MENA financial institutions in war against cyber crimes

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The outgoing Year 2014 presented a major threat of cyber crimes including hacktivism and spread of western cyber issues to the financial institutions operating in the Middle East and North Africa (MENA) region and future challenges keep haunting the bigwigs of the U.A.E. financial sector.

cybercrime
If 2014 was the “year of the breach,” then what future cyber security threats await us? What’s the next mode of cyber attack, and how worse will it be?

The questions in the minds of the MENA financial services companies revolve around cyber breach as well as other cyber security threats and how they can impact their businesses and companies in the years to come. The current predicament has forced many of these companies to invest heavily in adoption of cyber protection measures which is helping them in managing the growing customer concerns and think a step ahead from the culprits.

Booz Allen, Senior Vice President Mahir Nayfeh, released Annual Financial Services Cyber Trends for 2015 Impacting the Middle East on Wednesday which studied how the financial institutions guarded against the cyber crime threats during the outgoing year.

The sustained growth of the Middle East financial services industry depends on that industry’s ability to shore up its cyber defenses and build protection on all fronts against attack.

Today, cyber security is a priority issue for every stakeholder in the financial services industry – investor, consumer, regulatory, employees – all the way up to boards of directors. That makes the “tomorrow” question – how will the threat evolve? – all the more important.

In the aftermath of the Arab Spring, the provision of strong and secure financial services for businesses and consumers is necessary to the nurture of political and social security to Middle East residents.

A solid financial services industry is one of the keys to attracting foreign direct investment to the region, but also to supporting the region’s pockets of new-found confidence and economic growth. That industry is under significant cyber threat, however, according to trends reported by Booz Allen Hamilton.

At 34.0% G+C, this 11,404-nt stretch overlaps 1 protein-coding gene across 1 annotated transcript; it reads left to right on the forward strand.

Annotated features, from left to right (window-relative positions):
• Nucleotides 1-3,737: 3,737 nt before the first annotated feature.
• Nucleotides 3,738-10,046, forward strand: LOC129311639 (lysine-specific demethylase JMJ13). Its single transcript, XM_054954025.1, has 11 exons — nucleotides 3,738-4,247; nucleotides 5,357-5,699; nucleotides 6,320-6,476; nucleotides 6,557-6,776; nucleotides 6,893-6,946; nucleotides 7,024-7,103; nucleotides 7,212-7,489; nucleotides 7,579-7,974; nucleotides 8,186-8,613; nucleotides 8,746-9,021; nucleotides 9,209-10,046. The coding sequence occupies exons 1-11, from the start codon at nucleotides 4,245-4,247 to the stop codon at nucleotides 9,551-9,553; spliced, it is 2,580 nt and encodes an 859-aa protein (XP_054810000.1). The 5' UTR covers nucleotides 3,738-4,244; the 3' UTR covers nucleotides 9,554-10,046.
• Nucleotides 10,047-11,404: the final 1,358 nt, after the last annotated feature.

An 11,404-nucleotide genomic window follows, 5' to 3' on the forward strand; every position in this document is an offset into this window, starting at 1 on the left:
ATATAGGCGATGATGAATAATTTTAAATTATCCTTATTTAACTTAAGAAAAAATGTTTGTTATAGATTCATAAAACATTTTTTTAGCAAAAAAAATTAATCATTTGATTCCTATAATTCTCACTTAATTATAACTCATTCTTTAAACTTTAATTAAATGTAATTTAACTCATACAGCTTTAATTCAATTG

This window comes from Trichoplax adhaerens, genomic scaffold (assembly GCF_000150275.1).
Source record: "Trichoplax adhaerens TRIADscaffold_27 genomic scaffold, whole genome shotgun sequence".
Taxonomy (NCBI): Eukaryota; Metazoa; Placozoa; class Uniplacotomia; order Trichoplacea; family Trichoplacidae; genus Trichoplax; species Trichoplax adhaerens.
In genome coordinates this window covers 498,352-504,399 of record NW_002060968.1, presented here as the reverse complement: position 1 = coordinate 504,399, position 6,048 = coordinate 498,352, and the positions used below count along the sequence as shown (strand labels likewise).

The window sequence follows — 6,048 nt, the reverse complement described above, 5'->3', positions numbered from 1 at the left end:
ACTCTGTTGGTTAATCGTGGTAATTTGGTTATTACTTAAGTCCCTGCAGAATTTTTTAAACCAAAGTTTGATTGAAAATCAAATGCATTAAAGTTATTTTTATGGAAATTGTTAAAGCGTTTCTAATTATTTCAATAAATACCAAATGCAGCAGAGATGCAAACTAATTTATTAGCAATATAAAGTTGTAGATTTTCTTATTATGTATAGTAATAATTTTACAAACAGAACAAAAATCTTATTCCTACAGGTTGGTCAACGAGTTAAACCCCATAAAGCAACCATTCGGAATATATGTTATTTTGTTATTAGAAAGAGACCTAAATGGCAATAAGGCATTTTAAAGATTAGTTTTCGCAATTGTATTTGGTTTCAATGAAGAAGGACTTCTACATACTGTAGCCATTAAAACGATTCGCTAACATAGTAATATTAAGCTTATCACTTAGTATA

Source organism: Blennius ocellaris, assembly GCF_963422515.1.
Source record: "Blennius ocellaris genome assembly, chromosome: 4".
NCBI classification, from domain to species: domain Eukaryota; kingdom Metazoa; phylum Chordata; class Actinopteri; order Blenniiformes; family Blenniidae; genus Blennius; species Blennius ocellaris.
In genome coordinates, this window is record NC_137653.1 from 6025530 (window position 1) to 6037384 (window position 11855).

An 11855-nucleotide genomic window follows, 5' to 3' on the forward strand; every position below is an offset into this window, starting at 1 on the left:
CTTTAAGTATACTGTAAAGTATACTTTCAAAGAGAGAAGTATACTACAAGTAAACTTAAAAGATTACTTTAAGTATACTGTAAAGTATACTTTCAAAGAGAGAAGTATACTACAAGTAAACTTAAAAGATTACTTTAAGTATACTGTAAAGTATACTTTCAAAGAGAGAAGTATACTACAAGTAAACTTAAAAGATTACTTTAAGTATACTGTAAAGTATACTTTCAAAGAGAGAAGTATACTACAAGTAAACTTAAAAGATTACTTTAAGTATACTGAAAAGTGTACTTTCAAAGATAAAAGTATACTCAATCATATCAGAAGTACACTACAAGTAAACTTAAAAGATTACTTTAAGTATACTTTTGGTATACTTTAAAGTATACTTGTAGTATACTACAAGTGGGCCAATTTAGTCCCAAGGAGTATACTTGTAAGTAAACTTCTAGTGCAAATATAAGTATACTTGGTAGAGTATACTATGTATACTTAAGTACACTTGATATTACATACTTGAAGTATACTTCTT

To help financial services companies better anticipate future threats and identify new approaches to cyber security, Booz Allen, as it does annually, has assembled its list of likely Cyber Trends for 2015 and beyond.

The list is based on conversations with CISOs, CIOs, CPOs chief risk officers, and other leaders in the financial services sector, as well as Booz Allen’s own extensive analysis of cutting-edge cyber issues and threats.

Among the top global trends for the Middle East are the spread of hactivism to the region and the impact of ‘Western’ cyber problems on developing nations in the region whose economic prosperity and lightning fast adoption of new technologies are exposing them to threat.

“The Middle East region has been the target of the most sophisticated cyber-attacks and espionage campaigns. Cyber risks are becoming more worrying than traditional risks and public and private organizations are looking for an effective way to deal with any future cyber threats as they become more frequent and diverse,” said Lutfi Zakhour, a Vice President with Booz Allen who leads the firm’s work in the financial services sector across the MENA region.

“Cyber threat is evolving into one of the most serious economic and national security challenges we face as a region, and in order to get ahead of these threats and manage them we need the right balance of technology and highly skilled analysts with intelligence tradecraft and data analytics skills.”